Present-day Hillbrow is at the forefront of South Africa’s social challenges: There is a high incidence of unemployment, refugee influx, degradation, drug dealing and crime. But this has not discouraged property investors.
On the corner of Kapteijn and Quartz streets in Hillbrow, Boost Property Management recently shelled out R40m to complete a 10-storey, 128-unit apartment block in November 2018. Rentals at the block, named Kapteijn Corner, start at about R2,500 a month. It is fully occupied.
Industry players say Kapteijn Corner is the first new residential block to be built in Hillbrow since the late 1980s. Two more apartment developments are already underway in the suburb, which will target the affordable housing segment.
These developments are no flash in the pan as savvy developers have been investing consistently in the inner city for several years, refurbishing buildings and establishing neighbourhood improvement districts.
But these investments have been outside Hillbrow and concentrated in Braamfontein and Maboneng, located in the central and eastern fringes of the inner city respectively. Both areas have become a model for fancy gentrification and saving the city from urban decay. They’ve also become hubs for hipsters.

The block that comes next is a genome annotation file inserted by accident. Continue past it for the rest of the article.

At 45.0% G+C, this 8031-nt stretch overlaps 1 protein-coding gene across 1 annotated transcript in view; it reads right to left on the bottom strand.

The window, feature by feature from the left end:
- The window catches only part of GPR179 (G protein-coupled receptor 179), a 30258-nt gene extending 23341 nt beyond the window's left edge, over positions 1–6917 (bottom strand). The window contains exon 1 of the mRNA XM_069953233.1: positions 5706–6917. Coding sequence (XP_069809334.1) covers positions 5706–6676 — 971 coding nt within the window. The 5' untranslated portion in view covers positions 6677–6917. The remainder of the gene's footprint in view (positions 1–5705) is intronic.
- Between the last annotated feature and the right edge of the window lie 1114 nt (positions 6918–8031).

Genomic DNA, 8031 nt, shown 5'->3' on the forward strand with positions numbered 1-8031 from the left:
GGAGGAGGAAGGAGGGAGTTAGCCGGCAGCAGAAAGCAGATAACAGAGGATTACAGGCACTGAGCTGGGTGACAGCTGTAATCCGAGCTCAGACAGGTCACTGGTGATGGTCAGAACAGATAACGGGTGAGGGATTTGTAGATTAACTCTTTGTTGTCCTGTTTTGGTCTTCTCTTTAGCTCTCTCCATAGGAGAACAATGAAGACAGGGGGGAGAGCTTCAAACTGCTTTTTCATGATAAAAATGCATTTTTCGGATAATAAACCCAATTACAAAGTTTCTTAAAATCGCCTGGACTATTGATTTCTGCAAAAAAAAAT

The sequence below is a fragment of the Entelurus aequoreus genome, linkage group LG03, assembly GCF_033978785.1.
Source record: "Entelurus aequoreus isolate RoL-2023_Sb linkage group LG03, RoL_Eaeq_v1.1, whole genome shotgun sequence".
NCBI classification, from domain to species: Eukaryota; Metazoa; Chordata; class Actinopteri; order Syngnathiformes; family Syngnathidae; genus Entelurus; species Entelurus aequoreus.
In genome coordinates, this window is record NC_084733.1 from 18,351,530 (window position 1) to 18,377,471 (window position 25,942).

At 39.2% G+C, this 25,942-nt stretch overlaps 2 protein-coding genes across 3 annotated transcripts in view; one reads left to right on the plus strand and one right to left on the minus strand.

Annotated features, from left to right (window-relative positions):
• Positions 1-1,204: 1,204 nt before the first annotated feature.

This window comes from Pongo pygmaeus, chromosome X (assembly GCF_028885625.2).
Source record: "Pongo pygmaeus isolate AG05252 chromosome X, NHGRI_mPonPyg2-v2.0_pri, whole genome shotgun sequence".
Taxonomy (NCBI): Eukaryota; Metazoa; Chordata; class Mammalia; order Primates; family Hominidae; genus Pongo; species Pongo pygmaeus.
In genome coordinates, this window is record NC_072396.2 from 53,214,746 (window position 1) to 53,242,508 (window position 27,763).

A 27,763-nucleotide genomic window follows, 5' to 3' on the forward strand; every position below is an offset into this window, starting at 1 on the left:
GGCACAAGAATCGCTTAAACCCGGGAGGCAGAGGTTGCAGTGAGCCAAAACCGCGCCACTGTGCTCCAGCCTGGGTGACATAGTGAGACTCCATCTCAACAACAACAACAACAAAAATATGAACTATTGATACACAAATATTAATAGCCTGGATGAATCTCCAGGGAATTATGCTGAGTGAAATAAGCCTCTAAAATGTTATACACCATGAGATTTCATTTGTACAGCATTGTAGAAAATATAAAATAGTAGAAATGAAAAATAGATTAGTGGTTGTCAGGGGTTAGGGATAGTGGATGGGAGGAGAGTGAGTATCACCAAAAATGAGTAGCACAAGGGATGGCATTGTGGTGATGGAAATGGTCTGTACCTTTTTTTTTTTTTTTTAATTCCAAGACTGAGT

Enter Herman Mashaba
The lofty ambition of Johannesburg mayor Herman Mashaba to see the inner city “reborn and rebuilt” is behind the renewed Hillbrow interest by property developers.
Since he was elected as mayor in 2016, Mashaba has released more than 100 city-owned, neglected and hijacked buildings to the private sector. This has unleashed about R20bn in investments, which went into the redevelopment of properties into affordable housing.
Hillbrow’s positioning in the inner city is a developer’s dream. It is abundantly supplied with public transport (bus, taxi and train), making access to northern suburbs easier. This is important, especially in a country such as South Africa, which faces a deeply worrying spatial inequality that sees people spending an inordinate amount of time and money to travel from home to work – a stubborn legacy of apartheid and the 1950 Group Areas Act.
Unlike other suburbs, apartment buildings in Hillbrow still have their old and spacious architectural charm, allowing developers to simply spruce them up instead of embarking on costly and laborious conversions. The old apartments are also supported by strong water, electricity and sewerage infrastructure that can service high densities.
Hillbrow opportunity and risk
David Teasdale, the MD of inner-city-focused property letting, sales and management firm Block20 Property Group, is not surprised that Hillbrow is in vogue among developers, tenants and buyers.